What is the meaning of these various installations, objects, wall paintings or video art, anyone who walks through the exhibition “The Factory” by Carlos Amorales is prone to wonder. To what do all these completely stuffed exhibition rooms amount? Why do paintings and fabrics fill the walls from the ceiling to the floor, and are the objects and installations arranged in a way that you can barely walk past them?
One of the most appealing artworks is the installation “Black Cloud” – covering several adjoining rooms in the museum with black moths. Entering the space is like entering a surreal dream in which little insects made of black paper cover the windows, walls and the ceilings. Amorales got the idea from a dream. Because of all the tiny butterflies, the sleek frames of the museum’s rooms disappear and give the space a disorienting perspective. The space as it was, is denied.
In a room further along the exhibition you will find a huge dead black bird lying on the ground, the sculpture “Dark Mirror”. It consists of large pieces of black resin that together form a blackbird. Due to the reflective surface, the artwork resembles a broken mirror, or – in this case – a broken bird. Why is this bird broken? Ironically, the museum text refers to the black stickers, sometimes in the form of a bird, that are attached to large windows to prevent birds from flying into it.
Beyond creating installations and sculptures, Amorales is primarily a draftsman. Huge drawings decorate the walls of the Stedelijk Museum. The repetitive nature reminds one of Keith Haring’s drawings. Although Amorales quite literally opts for a medieval formal language, his subjects and texts give his drawings an obscene character. The way Amorales presents these figures is a reference to a world where there is no clear distinction between private views and public statements.
The repetitive nature of his work, the obscenity of the accompanying texts, the dripping letters, the denial of existing spaces… it all feels very contemporary and somewhere in the back of my head the question arose: would Amorales perhaps also have a link with Street Art?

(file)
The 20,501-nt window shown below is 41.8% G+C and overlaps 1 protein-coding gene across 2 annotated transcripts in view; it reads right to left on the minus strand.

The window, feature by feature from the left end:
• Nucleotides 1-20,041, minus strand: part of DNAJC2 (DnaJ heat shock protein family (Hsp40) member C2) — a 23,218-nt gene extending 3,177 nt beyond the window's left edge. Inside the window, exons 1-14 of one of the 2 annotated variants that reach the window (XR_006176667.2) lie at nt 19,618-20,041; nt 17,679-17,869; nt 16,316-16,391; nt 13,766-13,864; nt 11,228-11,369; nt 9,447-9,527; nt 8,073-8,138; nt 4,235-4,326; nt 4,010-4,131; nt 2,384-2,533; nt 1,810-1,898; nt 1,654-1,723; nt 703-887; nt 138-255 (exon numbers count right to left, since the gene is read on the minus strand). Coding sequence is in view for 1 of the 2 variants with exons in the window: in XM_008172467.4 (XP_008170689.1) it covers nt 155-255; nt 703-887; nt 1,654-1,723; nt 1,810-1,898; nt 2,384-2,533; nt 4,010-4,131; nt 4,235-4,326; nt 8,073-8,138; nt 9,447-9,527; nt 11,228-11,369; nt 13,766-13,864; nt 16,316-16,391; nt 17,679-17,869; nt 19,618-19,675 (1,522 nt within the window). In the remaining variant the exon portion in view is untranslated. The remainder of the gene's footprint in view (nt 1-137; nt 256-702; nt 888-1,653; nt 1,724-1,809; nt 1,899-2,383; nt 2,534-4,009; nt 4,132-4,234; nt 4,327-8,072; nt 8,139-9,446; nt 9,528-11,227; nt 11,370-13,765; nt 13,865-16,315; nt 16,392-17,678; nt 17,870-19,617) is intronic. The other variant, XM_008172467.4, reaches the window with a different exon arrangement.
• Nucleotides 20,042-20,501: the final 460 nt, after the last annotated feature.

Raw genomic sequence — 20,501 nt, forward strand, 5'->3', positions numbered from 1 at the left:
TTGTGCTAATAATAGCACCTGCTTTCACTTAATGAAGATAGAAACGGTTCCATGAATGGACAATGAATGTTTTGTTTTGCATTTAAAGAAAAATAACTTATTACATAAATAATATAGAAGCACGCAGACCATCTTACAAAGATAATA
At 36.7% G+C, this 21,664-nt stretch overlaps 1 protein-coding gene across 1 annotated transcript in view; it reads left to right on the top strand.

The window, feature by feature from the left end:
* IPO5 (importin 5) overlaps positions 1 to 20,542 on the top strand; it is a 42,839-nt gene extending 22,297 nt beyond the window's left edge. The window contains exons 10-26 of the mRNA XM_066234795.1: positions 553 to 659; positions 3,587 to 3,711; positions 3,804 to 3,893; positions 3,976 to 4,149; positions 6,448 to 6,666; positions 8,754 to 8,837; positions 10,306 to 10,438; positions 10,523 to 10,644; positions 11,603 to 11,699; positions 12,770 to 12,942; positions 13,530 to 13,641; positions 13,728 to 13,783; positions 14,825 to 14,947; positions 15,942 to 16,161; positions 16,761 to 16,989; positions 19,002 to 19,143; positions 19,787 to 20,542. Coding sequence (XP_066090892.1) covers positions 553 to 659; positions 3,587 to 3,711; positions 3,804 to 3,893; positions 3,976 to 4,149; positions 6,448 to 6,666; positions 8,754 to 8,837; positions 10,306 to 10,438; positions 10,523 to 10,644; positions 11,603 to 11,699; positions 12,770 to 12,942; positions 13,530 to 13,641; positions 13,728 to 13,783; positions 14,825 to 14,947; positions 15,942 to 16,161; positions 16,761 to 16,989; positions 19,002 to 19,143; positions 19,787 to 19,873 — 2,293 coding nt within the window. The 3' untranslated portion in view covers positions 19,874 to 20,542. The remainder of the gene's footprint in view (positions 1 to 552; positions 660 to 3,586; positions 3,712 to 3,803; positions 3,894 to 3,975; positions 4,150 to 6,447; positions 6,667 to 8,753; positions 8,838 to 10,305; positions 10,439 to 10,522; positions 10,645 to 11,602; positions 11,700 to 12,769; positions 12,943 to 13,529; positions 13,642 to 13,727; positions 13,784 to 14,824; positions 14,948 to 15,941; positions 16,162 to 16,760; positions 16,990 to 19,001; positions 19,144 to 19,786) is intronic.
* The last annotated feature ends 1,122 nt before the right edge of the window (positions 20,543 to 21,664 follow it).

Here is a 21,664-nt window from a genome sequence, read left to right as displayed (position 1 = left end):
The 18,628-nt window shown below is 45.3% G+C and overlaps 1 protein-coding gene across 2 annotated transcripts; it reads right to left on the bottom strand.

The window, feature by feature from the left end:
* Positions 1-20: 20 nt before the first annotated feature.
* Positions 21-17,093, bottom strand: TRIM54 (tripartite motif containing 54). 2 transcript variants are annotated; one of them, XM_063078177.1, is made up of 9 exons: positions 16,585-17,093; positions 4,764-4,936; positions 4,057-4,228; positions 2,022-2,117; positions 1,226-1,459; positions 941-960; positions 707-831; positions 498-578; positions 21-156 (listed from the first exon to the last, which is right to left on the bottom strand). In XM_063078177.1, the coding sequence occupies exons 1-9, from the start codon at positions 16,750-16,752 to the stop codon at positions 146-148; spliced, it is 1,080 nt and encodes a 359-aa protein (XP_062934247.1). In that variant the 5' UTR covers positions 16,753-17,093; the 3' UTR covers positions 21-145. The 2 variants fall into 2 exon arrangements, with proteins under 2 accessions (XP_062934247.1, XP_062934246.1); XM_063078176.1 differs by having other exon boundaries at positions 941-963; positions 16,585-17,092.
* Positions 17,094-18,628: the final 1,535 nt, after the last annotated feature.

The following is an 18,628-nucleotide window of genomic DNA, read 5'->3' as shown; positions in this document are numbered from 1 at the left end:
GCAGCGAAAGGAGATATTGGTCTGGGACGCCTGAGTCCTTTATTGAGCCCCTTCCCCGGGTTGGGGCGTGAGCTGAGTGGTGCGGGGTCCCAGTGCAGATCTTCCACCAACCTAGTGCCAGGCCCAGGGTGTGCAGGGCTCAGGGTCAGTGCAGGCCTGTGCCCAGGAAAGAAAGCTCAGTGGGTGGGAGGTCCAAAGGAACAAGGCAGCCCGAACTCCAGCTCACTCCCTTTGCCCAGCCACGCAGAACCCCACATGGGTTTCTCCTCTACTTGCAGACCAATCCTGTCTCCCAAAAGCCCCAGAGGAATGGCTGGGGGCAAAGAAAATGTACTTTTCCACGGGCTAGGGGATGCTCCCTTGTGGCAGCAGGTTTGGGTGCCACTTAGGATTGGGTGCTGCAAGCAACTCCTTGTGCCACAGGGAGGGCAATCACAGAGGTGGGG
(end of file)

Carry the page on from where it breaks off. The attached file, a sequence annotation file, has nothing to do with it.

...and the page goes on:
The answer is yes. The artist used the stencil technique common in Street Art for his gigantic mural “Ghost Demonstration”. The stencils were held up by assistants, whose silhouette figures were sprayed along the length of the wall. The ghostly contours of the human figures point to historically important moments in different times and different cultures. At the same time, the importance of being socially and politically involved in the present is reinforced, because many of the slogans the figures hold up resonate with the current cultural climate. For example “I’ve lost that Disney feeling”, “Make racists afraid again” or “It’s time to have a crisis”.
Carlos Amorales was born and raised in Mexico City, where he now lives and works. He studied for years in Amsterdam (Gerrit Rietveld Academie) and has had numerous residencies in Europe and the United States. As a result of this broad international experience, his interests bridge the gap between multiple cultural spheres, and the artist often tries to intertwine formally disparate aspects of these various areas or influences. The exhibition is visually gripping and mentally challenging. Having stayed in Amorales’ universe for a while, you’ll find it takes time for its effect to wear off. Let’s hope it doesn’t. His work, and the social themes they embody, deserve it.
The exhibition can be seen from 23 nov 2019 t/m 17 mei 2020 at the Stedelijk Museum Amsterdam